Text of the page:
Aging and the Vulnerability of Speech to Dual Task Demands

Susan Kemper, Ra Lynn Schmalzried, Lesa Hoffman, Ruth Herman

Research output: Contribution to journalArticlepeer-review

36 Scopus citations


Tracking a digital pursuit rotor task was used to measure dual task costs of language production by young and older adults. Tracking performance by both groups was affected by dual task demands: time on target declined and tracking error increased as dual task demands increased from the baseline condition to a moderately demanding dual task condition to a more demanding dual task condition. When dual task demands were moderate, older adults' speech rate declined but their fluency, grammatical complexity, and content were unaffected. When the dual task was more demanding, older adults' speech, like young adults' speech, became highly fragmented, ungrammatical, and incoherent. Vocabulary, working memory, processing speed, and inhibition affected vulnerability to dual task costs: vocabulary provided some protection for sentence length and grammaticality, working memory conferred some protection for grammatical complexity, and processing speed provided some protection for speech rate, propositional density, coherence, and lexical diversity. Further, vocabulary and working memory capacity provided more protection for older adults than for young adults although the protective effect of processing speed was somewhat reduced for older adults as compared to the young adults.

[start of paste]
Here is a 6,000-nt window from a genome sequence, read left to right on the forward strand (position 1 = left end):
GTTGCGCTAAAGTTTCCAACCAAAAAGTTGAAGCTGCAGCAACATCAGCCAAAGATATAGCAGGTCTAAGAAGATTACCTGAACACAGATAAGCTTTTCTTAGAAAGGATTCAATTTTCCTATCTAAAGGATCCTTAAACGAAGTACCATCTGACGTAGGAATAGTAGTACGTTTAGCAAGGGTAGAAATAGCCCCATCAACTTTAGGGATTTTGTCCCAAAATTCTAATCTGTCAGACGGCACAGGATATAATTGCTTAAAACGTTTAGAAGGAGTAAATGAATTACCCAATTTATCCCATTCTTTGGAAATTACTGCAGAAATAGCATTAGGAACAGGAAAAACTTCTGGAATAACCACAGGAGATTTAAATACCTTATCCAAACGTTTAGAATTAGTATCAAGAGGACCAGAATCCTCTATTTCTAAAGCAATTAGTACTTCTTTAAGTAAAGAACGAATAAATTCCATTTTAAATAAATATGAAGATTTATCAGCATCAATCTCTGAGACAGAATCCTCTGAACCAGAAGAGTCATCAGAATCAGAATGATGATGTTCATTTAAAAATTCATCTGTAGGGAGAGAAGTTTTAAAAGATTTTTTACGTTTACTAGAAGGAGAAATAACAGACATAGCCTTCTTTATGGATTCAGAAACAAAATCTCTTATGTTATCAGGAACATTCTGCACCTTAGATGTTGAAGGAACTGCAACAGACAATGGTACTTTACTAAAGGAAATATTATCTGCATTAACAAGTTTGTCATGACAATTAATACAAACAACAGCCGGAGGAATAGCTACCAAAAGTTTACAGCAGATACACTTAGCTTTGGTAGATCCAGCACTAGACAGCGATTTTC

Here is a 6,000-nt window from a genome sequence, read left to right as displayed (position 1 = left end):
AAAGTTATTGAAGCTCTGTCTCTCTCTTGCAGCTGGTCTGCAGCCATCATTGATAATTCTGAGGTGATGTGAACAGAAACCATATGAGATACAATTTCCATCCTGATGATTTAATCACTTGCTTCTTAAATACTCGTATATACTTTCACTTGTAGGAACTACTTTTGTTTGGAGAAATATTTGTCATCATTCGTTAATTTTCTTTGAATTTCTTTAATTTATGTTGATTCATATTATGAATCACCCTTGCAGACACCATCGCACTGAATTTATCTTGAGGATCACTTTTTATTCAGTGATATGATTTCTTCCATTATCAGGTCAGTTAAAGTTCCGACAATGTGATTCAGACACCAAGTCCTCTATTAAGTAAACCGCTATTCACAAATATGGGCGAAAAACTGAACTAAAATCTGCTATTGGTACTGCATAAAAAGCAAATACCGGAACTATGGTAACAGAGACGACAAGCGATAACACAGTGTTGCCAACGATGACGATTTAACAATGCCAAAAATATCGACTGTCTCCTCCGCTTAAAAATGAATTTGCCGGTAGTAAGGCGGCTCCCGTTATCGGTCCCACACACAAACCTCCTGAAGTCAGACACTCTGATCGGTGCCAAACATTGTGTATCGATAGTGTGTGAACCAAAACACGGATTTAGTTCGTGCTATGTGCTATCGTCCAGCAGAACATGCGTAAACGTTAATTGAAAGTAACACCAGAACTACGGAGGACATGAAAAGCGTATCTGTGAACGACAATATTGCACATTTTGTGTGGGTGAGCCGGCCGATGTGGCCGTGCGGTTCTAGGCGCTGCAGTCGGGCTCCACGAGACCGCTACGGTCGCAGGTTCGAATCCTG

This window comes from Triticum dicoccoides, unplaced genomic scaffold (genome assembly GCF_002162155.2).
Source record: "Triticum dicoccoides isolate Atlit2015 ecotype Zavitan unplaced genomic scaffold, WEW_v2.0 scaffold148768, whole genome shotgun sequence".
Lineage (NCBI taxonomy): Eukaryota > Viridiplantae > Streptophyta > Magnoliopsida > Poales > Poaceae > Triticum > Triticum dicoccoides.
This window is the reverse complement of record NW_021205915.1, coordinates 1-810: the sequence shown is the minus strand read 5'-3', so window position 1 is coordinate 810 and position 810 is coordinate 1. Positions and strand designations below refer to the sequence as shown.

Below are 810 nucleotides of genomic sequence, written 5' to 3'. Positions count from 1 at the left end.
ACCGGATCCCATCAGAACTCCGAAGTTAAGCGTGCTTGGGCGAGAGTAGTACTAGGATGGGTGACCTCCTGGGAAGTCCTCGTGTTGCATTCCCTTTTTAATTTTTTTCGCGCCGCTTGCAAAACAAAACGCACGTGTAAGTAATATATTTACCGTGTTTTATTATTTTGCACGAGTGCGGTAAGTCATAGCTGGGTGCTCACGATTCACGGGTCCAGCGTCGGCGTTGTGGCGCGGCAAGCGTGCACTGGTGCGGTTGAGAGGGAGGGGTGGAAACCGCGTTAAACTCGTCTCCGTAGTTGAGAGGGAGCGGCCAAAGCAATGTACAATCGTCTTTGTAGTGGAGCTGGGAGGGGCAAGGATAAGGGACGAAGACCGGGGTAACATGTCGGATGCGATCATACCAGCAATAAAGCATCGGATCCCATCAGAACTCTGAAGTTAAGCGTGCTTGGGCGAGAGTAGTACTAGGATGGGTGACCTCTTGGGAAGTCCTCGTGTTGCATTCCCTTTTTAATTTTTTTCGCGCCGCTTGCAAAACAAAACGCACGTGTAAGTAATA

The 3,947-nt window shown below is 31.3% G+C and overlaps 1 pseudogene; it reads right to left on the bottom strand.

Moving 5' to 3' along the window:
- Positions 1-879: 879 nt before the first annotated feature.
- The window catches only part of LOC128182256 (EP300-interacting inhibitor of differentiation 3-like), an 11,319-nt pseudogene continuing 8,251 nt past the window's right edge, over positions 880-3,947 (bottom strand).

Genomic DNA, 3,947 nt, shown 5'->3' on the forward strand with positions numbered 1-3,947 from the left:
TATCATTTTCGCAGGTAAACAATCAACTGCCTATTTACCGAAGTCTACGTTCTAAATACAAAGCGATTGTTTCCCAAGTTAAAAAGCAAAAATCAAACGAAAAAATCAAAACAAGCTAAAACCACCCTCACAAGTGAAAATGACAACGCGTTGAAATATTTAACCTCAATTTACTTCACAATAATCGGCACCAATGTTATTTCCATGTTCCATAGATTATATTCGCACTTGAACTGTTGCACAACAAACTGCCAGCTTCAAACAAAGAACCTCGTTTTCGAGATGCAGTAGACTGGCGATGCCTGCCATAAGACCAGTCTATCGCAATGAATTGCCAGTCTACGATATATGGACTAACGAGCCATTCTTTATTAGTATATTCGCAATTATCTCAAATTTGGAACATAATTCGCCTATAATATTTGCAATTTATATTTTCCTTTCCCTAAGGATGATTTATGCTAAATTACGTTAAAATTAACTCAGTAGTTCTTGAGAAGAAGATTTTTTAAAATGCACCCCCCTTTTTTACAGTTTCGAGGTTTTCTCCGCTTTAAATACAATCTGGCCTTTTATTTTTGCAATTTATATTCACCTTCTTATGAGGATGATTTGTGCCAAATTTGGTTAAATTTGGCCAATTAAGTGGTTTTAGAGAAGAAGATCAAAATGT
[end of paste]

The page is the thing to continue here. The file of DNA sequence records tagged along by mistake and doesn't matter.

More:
Original languageEnglish (US)
Pages (from-to)949-962
Number of pages14
JournalPsychology and aging
Issue number4
StatePublished - Dec 2010
Externally publishedYes


  • Aging
  • Dual task demands
  • Individual differences
  • Language production
  • Speech

ASJC Scopus subject areas

  • Social Psychology
  • Aging
  • Geriatrics and Gerontology


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